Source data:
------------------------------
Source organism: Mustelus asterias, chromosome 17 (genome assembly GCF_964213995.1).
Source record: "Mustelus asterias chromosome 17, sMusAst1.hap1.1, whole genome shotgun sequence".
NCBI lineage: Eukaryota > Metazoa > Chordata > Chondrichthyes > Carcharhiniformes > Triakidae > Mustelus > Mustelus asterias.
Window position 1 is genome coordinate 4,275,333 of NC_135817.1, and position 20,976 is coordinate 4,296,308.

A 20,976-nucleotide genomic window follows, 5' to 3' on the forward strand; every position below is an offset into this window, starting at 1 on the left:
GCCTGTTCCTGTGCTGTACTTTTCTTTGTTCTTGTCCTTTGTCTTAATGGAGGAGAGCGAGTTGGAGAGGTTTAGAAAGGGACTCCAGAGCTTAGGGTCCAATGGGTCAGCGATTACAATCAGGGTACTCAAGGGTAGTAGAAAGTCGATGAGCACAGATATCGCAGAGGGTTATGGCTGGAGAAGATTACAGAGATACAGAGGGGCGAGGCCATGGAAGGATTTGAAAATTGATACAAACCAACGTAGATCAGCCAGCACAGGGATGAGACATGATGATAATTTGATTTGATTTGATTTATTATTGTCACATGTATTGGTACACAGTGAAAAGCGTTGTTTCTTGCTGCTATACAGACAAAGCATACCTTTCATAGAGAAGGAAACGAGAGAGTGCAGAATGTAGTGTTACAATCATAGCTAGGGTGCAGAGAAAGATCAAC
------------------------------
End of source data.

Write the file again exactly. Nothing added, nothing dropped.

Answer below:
Source organism: Mustelus asterias, chromosome 17 (genome assembly GCF_964213995.1).
Source record: "Mustelus asterias chromosome 17, sMusAst1.hap1.1, whole genome shotgun sequence".
NCBI lineage: Eukaryota > Metazoa > Chordata > Chondrichthyes > Carcharhiniformes > Triakidae > Mustelus > Mustelus asterias.
Window position 1 is genome coordinate 4,275,333 of NC_135817.1, and position 20,976 is coordinate 4,296,308.

A 20,976-nucleotide genomic window follows, 5' to 3' on the forward strand; every position below is an offset into this window, starting at 1 on the left:
GCCTGTTCCTGTGCTGTACTTTTCTTTGTTCTTGTCCTTTGTCTTAATGGAGGAGAGCGAGTTGGAGAGGTTTAGAAAGGGACTCCAGAGCTTAGGGTCCAATGGGTCAGCGATTACAATCAGGGTACTCAAGGGTAGTAGAAAGTCGATGAGCACAGATATCGCAGAGGGTTATGGCTGGAGAAGATTACAGAGATACAGAGGGGCGAGGCCATGGAAGGATTTGAAAATTGATACAAACCAACGTAGATCAGCCAGCACAGGGATGAGACATGATGATAATTTGATTTGATTTGATTTATTATTGTCACATGTATTGGTACACAGTGAAAAGCGTTGTTTCTTGCTGCTATACAGACAAAGCATACCTTTCATAGAGAAGGAAACGAGAGAGTGCAGAATGTAGTGTTACAATCATAGCTAGGGTGCAGAGAAAGATCAAC